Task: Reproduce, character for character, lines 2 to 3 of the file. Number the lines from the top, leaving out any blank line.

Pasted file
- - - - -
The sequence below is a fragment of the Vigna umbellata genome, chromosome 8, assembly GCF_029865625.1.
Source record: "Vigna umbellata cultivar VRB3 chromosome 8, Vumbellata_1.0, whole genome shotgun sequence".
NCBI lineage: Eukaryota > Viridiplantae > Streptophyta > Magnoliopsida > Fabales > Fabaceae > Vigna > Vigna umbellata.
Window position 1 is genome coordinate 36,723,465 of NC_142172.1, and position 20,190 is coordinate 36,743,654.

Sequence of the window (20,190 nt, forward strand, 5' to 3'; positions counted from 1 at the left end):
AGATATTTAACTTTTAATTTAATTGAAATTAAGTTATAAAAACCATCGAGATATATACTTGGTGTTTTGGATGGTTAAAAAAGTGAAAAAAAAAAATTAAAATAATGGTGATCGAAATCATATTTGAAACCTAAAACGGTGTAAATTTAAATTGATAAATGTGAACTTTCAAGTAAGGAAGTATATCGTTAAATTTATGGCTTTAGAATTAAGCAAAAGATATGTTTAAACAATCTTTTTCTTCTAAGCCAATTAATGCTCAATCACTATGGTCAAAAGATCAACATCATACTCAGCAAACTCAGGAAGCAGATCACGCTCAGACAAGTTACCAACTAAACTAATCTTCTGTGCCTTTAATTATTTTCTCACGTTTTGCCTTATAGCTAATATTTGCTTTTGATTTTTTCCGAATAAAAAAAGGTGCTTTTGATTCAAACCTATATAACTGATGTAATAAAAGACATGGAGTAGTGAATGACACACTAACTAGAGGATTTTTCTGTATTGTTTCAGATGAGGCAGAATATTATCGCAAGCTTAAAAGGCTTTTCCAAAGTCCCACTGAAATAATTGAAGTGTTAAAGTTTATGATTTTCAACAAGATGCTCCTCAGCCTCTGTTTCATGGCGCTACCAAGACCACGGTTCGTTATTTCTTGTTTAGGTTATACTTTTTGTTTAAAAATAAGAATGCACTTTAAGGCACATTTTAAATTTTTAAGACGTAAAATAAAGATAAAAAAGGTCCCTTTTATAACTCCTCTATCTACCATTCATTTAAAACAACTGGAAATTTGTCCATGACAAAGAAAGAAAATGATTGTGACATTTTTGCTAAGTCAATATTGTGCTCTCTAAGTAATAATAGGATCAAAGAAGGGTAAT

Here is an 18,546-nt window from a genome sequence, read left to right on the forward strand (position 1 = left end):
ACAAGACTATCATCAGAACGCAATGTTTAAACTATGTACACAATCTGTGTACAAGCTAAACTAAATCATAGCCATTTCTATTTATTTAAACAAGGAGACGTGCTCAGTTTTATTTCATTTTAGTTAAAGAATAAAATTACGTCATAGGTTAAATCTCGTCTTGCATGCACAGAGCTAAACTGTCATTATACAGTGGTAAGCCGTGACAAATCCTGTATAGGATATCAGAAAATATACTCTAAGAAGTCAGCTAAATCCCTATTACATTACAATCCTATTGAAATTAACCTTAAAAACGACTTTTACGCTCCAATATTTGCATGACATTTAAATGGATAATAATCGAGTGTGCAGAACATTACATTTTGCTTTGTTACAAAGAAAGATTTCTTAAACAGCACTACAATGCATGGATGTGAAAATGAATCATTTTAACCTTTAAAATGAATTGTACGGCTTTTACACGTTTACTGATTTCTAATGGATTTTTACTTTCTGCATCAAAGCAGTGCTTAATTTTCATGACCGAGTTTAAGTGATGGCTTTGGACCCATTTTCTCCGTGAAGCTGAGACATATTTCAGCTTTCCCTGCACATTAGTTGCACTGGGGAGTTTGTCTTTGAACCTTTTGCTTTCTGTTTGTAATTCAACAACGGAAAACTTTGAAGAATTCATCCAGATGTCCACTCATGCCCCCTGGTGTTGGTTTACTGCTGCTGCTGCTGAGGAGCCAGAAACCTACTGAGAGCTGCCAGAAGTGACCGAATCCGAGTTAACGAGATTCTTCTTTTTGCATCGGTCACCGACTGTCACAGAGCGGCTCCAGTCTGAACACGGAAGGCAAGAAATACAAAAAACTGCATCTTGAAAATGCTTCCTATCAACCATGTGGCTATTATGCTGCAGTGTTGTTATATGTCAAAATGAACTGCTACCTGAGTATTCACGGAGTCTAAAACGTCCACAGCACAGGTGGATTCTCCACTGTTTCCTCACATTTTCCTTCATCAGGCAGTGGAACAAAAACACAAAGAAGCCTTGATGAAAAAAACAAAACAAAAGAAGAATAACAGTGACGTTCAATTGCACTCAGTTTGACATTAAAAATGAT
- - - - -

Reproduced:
Source record: "Vigna umbellata cultivar VRB3 chromosome 8, Vumbellata_1.0, whole genome shotgun sequence".
NCBI lineage: Eukaryota > Viridiplantae > Streptophyta > Magnoliopsida > Fabales > Fabaceae > Vigna > Vigna umbellata.